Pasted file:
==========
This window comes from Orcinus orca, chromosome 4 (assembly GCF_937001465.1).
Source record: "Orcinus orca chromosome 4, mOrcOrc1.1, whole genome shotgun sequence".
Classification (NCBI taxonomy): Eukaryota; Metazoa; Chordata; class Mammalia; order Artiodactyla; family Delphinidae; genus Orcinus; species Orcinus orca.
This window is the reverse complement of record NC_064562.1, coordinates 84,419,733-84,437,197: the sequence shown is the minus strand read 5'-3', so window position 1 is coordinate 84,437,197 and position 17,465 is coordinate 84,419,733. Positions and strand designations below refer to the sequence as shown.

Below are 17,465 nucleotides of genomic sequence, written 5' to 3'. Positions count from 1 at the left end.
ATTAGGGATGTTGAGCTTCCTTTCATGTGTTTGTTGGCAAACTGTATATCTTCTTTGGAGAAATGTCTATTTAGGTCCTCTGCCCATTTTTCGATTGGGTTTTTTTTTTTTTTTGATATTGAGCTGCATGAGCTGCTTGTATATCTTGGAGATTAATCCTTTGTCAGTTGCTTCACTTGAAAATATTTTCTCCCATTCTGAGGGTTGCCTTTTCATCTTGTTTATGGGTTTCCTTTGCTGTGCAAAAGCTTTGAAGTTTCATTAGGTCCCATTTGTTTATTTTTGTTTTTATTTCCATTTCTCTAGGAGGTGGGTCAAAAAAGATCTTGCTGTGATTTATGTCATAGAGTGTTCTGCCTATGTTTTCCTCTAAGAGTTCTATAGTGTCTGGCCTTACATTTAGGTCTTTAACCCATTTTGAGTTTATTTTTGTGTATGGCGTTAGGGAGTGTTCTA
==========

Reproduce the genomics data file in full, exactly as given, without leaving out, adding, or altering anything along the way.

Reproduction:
This window comes from Orcinus orca, chromosome 4 (assembly GCF_937001465.1).
Source record: "Orcinus orca chromosome 4, mOrcOrc1.1, whole genome shotgun sequence".
Classification (NCBI taxonomy): Eukaryota; Metazoa; Chordata; class Mammalia; order Artiodactyla; family Delphinidae; genus Orcinus; species Orcinus orca.
This window is the reverse complement of record NC_064562.1, coordinates 84,419,733-84,437,197: the sequence shown is the minus strand read 5'-3', so window position 1 is coordinate 84,437,197 and position 17,465 is coordinate 84,419,733. Positions and strand designations below refer to the sequence as shown.

Below are 17,465 nucleotides of genomic sequence, written 5' to 3'. Positions count from 1 at the left end.
ATTAGGGATGTTGAGCTTCCTTTCATGTGTTTGTTGGCAAACTGTATATCTTCTTTGGAGAAATGTCTATTTAGGTCCTCTGCCCATTTTTCGATTGGGTTTTTTTTTTTTTTTGATATTGAGCTGCATGAGCTGCTTGTATATCTTGGAGATTAATCCTTTGTCAGTTGCTTCACTTGAAAATATTTTCTCCCATTCTGAGGGTTGCCTTTTCATCTTGTTTATGGGTTTCCTTTGCTGTGCAAAAGCTTTGAAGTTTCATTAGGTCCCATTTGTTTATTTTTGTTTTTATTTCCATTTCTCTAGGAGGTGGGTCAAAAAAGATCTTGCTGTGATTTATGTCATAGAGTGTTCTGCCTATGTTTTCCTCTAAGAGTTCTATAGTGTCTGGCCTTACATTTAGGTCTTTAACCCATTTTGAGTTTATTTTTGTGTATGGCGTTAGGGAGTGTTCTA